Five more top officials with the Susan G. Komen for the Cure breast cancer charity have resigned, in the continuing turmoil surrounding the foundation's decision earlier this year to cut funding to Planned Parenthood following strong pressure from pro-life groups. That funding to the nation's largest abortion provider — almost $700,000 last year — was restored three days later. Now three top executives have stepped down from their posts at Komen's Dallas headquarters, as well as two CEOs of the state organizations in New York and Oregon.

America’s premier purveyor of overpriced coffee has become the target of a boycott launched by the National Organization for Marriage (NOM), a nationwide group battling for traditional marriage. On March 21 the group announced the launch of, a website encouraging individuals to stop purchasing their daily latte or French roast brew at their local Starbucks because the Seattle-based company has made an official endorsement of same-sex marriage. The website also invites individuals to add their names to a petition sent to Starbucks, voice their concern to their local Starbucks, find local alternatives to the coffee shop, and inform friends about the boycott through Facebook and Twitter.

An effort to repeal the state's same-sex marriage law was rejected by the New Hampshire House of Representatives Wednesday, with lawmakers in Concord voting 211-116 to kill the repeal effort. The bill was introduced over a year ago and has been the subject of intense debate and an extensive advertising campaign by Standing Up for New Hampshire Families, a group defending same-sex marriage as a matter of personal liberty.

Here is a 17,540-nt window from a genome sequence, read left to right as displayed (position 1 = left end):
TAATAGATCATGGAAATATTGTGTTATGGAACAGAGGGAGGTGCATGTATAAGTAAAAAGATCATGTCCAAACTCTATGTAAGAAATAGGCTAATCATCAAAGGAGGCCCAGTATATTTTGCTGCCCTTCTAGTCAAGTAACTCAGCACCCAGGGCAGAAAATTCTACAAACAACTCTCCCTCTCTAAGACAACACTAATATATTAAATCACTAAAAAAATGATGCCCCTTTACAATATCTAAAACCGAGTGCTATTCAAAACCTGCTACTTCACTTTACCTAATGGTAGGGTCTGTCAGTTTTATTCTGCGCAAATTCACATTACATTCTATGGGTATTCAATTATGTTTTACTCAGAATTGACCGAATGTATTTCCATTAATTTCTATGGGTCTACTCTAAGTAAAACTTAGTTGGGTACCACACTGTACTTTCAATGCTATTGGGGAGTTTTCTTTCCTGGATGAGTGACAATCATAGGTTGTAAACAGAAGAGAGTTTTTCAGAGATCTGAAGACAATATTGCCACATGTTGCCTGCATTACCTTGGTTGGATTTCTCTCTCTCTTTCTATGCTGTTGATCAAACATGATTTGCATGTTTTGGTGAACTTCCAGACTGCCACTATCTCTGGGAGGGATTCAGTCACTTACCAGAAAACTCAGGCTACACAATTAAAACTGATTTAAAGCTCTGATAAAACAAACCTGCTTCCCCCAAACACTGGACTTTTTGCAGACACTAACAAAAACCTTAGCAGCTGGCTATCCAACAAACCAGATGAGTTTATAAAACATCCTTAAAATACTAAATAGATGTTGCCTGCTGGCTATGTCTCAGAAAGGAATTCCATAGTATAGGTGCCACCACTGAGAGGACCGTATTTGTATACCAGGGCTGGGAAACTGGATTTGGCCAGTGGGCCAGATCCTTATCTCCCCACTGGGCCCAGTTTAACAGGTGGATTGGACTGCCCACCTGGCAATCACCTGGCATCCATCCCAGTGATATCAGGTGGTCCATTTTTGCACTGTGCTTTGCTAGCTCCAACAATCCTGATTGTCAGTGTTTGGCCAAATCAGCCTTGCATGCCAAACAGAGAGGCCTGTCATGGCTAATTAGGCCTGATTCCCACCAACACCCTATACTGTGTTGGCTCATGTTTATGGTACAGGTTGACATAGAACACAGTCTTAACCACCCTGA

Christians and pro-life activists will gather March 23 in at least 140 cities around the nation to take a bold stand against the Obama Administration’s contraception mandate. Eric Scheidler (left) of the Pro-Life Action League, who is organizing the Nationwide Rally for Religious Freedom, said that since his group began planning the event, the number of cities expressing interest in hosting rallies has nearly tripled.

LifeSiteNews reports that Amy Schalet (left), an assistant professor of sociology at the University of Massachusetts Amherst, made a presentation to Planned Parenthood of Orange and San Bernadino counties (California), suggesting that American parents should behave towards teenage sex more like the Dutch. Schalet grew up in the Netherlands, where drugs and sex laws are much laxer than in America. She says that 60 percent of teenage girls in the Netherlands use contraceptives and in the Netherlands, she said, parents allow their sons and daughters to have sex in their homes:

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